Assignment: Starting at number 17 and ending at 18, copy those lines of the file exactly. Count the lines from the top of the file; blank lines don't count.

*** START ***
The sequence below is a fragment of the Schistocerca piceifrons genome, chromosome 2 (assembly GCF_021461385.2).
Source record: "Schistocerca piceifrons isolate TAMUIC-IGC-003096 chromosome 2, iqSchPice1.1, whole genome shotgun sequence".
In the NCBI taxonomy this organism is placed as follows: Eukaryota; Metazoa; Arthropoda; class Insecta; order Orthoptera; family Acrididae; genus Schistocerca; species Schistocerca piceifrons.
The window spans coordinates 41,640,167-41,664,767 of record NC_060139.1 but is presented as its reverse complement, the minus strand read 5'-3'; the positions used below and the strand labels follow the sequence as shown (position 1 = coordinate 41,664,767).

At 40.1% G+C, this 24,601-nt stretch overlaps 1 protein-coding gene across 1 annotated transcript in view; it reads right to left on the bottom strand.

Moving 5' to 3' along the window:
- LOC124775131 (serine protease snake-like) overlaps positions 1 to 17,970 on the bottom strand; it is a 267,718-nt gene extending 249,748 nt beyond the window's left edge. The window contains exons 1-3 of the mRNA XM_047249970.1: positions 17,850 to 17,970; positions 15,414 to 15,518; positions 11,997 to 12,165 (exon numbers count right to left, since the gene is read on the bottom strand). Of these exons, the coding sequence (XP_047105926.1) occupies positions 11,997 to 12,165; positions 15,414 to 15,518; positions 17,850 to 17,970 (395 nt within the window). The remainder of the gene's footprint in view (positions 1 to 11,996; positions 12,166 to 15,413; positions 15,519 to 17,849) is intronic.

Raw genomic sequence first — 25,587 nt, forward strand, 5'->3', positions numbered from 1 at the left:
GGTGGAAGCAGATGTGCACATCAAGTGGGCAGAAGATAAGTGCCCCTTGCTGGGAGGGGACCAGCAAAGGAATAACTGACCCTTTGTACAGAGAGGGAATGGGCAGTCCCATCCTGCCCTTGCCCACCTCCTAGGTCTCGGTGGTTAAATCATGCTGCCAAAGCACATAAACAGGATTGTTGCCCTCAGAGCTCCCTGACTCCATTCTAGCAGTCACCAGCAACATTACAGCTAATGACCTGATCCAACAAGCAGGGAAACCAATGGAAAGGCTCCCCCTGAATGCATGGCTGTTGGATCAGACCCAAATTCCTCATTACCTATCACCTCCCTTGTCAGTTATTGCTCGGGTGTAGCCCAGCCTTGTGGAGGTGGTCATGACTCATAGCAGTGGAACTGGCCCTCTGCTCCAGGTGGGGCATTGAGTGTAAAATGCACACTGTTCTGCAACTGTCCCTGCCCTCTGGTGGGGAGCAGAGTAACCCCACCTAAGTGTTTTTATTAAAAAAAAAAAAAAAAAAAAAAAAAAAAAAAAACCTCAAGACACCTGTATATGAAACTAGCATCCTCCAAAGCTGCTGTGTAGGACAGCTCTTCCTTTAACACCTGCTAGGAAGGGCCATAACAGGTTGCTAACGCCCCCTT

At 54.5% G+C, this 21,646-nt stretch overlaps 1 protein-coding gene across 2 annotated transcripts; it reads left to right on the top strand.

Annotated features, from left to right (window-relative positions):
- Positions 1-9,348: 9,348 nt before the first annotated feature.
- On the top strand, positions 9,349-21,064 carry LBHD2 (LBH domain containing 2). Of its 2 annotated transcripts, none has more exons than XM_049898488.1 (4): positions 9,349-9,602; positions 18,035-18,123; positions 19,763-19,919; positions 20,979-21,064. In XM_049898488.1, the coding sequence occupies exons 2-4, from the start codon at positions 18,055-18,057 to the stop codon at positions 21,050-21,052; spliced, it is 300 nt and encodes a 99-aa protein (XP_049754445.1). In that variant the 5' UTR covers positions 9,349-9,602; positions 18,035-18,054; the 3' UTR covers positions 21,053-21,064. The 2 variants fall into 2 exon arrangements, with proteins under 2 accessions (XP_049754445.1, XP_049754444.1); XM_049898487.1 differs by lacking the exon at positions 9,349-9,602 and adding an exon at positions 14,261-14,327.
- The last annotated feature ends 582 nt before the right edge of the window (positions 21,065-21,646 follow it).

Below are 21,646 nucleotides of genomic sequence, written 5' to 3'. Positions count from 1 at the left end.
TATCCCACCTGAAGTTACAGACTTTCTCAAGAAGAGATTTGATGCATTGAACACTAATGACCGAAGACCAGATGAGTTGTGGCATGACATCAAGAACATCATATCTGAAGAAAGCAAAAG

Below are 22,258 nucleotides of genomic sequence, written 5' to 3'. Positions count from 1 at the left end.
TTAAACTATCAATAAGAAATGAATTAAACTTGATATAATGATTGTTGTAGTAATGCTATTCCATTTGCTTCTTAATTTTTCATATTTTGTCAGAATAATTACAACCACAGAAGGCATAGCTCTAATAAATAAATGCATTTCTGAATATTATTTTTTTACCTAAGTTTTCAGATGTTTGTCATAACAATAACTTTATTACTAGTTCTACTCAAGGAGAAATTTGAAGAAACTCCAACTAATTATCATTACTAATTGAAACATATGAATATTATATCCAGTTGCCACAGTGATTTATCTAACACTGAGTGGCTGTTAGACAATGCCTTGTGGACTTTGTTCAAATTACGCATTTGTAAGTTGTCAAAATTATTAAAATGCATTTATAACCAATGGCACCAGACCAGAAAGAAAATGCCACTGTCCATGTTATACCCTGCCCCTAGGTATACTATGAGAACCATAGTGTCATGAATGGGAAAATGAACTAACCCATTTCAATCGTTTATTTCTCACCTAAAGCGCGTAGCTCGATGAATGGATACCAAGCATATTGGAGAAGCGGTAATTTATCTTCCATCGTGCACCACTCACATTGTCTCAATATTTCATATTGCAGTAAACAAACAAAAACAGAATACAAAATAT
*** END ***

Below are 22,258 nucleotides of genomic sequence, written 5' to 3'. Positions count from 1 at the left end.
TTAAACTATCAATAAGAAATGAATTAAACTTGATATAATGATTGTTGTAGTAATGCTATTCCATTTGCTTCTTAATTTTTCATATTTTGTCAGAATAATTACAACCACAGAAGGCATAGCTCTAATAAATAAATGCATTTCTGAATATTATTTTTTTACCTAAGTTTTCAGATGTTTGTCATAACAATAACTTTATTACTAGTTCTACTCAAGGAGAAATTTGAAGAAACTCCAACTAATTATCATTACTAATTGAAACATATGAATATTATATCCAGTTGCCACAGTGATTTATCTAACACTGAGTGGCTGTTAGACAATGCCTTGTGGACTTTGTTCAAATTACGCATTTGTAAGTTGTCAAAATTATTAAAATGCATTTATAACCAATGGCACCAGACCAGAAAGAAAATGCCACTGTCCATGTTATACCCTGCCCCTAGGTATACTATGAGAACCATAGTGTCATGAATGGGAAAATGAACTAACCCATTTCAATCGTTTATTTCTCACCTAAAGCGCGTAGCTCGATGAATGGATACCAAGCATATTGGAGAAGCGGTAATTTATCTTCCATCGTGCACCACTCACATTGTCTCAATATTTCATATTGCAGTAAACAAACAAAAACAGAATACAAAATAT